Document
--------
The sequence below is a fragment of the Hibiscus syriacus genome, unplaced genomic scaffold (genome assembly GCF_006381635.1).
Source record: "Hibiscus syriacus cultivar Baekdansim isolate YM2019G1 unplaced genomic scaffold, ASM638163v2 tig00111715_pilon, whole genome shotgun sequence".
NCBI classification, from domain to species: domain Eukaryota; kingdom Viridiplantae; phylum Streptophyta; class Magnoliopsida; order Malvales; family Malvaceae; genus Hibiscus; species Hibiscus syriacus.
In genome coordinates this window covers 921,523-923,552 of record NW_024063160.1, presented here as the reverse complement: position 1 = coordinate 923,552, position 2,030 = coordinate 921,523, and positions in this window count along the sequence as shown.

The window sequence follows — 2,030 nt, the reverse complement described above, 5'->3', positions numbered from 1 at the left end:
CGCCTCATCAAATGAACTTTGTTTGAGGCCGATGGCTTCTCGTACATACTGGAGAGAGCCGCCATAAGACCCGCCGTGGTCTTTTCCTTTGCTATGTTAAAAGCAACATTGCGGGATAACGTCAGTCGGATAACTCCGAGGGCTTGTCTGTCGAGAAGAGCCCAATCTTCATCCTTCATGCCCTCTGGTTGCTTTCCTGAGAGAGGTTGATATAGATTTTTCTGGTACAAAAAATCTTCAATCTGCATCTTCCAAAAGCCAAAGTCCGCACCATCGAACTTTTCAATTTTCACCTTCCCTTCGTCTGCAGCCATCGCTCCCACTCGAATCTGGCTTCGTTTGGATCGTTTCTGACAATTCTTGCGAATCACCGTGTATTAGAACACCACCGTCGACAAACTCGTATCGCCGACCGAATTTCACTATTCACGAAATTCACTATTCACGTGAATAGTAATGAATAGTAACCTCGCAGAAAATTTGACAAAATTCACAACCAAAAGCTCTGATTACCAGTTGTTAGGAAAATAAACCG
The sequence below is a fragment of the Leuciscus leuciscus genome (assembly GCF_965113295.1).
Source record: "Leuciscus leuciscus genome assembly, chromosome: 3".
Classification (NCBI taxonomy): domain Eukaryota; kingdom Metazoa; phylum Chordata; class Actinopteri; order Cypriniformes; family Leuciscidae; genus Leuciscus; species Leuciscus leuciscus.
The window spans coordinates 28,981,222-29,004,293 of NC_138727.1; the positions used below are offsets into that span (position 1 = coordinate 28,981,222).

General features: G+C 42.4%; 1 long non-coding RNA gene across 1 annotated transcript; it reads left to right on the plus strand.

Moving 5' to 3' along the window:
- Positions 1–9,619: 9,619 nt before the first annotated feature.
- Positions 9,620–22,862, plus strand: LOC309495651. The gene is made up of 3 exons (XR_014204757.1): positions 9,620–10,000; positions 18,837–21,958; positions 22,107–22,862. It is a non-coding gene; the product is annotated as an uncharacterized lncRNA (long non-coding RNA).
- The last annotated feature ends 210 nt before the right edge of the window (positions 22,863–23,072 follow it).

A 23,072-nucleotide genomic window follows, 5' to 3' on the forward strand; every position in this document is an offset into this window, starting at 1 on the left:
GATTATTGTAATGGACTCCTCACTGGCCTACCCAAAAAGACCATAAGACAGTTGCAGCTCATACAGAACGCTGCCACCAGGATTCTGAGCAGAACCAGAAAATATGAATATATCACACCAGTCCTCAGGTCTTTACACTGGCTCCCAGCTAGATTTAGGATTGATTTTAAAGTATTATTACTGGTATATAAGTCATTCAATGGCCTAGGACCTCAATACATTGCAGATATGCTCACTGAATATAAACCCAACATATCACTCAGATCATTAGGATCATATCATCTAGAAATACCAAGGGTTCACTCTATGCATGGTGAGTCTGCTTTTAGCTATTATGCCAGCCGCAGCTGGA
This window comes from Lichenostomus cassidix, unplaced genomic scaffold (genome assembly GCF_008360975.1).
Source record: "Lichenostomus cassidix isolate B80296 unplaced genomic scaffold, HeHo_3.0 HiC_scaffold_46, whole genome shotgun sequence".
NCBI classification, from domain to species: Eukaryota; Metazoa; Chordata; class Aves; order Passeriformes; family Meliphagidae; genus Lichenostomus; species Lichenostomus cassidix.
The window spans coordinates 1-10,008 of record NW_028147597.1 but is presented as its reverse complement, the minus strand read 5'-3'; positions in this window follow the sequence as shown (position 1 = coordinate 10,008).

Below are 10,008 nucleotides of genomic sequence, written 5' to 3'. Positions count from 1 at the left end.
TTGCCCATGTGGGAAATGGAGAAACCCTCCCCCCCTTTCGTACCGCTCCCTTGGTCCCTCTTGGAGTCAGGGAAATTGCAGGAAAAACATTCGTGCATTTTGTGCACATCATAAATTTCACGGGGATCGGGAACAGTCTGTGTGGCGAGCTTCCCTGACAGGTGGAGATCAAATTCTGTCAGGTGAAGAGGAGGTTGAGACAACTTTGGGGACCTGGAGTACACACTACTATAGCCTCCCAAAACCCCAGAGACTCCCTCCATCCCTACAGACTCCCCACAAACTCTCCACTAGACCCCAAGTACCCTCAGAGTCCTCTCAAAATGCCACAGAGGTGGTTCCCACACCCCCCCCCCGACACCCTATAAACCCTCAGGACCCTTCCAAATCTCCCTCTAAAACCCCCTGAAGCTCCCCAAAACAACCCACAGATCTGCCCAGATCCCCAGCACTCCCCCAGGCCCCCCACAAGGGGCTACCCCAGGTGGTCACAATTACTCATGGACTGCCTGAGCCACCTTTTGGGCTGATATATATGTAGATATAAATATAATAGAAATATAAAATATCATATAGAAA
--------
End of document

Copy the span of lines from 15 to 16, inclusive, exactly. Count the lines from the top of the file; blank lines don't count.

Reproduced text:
- The last annotated feature ends 210 nt before the right edge of the window (positions 22,863–23,072 follow it).

A 23,072-nucleotide genomic window follows, 5' to 3' on the forward strand; every position in this document is an offset into this window, starting at 1 on the left: